Thursday, May 6, 2010

Expansion - Choosing a Location

Choosing a location for an expansion is probably easier than for a start-up. I wasn't involved in the business when the original location was founded, so I missed out on that fun. For #2 we had the advantage of having lots of data from location #1.

Since we are computerized (go Millennium!) we were able to take a good look at our clients and where they live (granted, for some clients their work address is more relevant, but we used what we had). My awesome husband took the data extract from Millennium and plotted all our clients on a map (I'll find out what software he used to do that and include that information in a comment later). We could see where they live in relation to our first location and proposed new locations.

We coupled this with demographic information we received from our commercial real estate broker. For instance, from the demographic data we could tell that in zip code XXXXX there are 15,000 men, aged 18-55 with household income over $50,000. Based on our client data, we could see that in that zip code we have 750 clients, or 5% market share.

We looked at all the surrounding zip codes in this way and noticed (not surprisingly) that we had higher market share in areas very close to the salon (5+%), and it dropped as you got farther away (1% or less).

We looked at areas of the county that have similar demographics to our current location (how big is the market for our services in a 1, 3, or 5 mile radius of the store) and chose an area that has similar potential, making sure the locations weren't too close together.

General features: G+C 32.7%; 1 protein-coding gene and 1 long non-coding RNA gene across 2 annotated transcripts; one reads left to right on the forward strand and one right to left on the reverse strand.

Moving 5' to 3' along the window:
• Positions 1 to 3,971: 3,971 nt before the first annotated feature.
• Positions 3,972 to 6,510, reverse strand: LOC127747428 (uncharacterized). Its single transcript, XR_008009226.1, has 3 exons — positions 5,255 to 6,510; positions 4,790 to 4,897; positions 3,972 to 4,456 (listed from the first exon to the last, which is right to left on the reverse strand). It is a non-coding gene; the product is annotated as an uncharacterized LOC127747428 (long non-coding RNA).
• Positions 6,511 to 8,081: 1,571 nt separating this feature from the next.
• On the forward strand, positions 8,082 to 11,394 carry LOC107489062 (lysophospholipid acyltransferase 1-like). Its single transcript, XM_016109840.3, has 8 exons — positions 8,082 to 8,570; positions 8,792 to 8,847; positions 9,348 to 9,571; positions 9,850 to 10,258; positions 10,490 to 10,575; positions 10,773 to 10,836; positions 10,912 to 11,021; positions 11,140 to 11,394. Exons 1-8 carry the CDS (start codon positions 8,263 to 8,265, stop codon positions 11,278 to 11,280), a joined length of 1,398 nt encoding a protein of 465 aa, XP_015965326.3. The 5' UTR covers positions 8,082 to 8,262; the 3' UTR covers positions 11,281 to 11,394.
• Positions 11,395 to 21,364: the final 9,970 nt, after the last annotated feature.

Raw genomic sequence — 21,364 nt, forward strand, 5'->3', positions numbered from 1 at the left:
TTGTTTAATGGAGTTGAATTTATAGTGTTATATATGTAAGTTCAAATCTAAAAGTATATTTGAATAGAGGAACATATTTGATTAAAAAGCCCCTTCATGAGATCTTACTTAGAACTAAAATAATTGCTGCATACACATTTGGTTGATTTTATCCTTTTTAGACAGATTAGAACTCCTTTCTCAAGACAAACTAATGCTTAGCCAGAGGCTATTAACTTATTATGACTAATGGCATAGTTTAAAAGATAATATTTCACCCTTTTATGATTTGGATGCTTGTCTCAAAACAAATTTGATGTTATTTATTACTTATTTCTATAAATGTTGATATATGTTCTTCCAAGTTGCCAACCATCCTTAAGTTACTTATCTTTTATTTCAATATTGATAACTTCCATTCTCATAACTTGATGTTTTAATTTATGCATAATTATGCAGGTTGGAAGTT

Eventually we settled on a location that has great street visibility, a lot of traffic driving by, similar demographics to our original location, very little market overlap with our existing location, much more convenient for folks who work downtown, and had affordable rent and ample parking.

I know that entrepreneurs like to make decisions on "gut" but I would strongly urge you do to some research before selecting a location for your business. Two years ago we seriously considered putting a salon downtown but after analyzing the demographics we felt it wasn't feasible. Our research showed that we would need a full 10% market share (assuming our market share was daytime population of men within a 6 minute walk of the proposed downtown location). My gut told me there are tons of guys downtown and it has to work, but the numbers said otherwise. I'll never know what could have been if we had built out downtown, but I went into this deal with much greater confidence of our success because I know the market is there. Now I just have to get them all to come to my new place!

1 comment:

  1. very interesting thank you i enjoyed reading your blog as i am a new salon owner.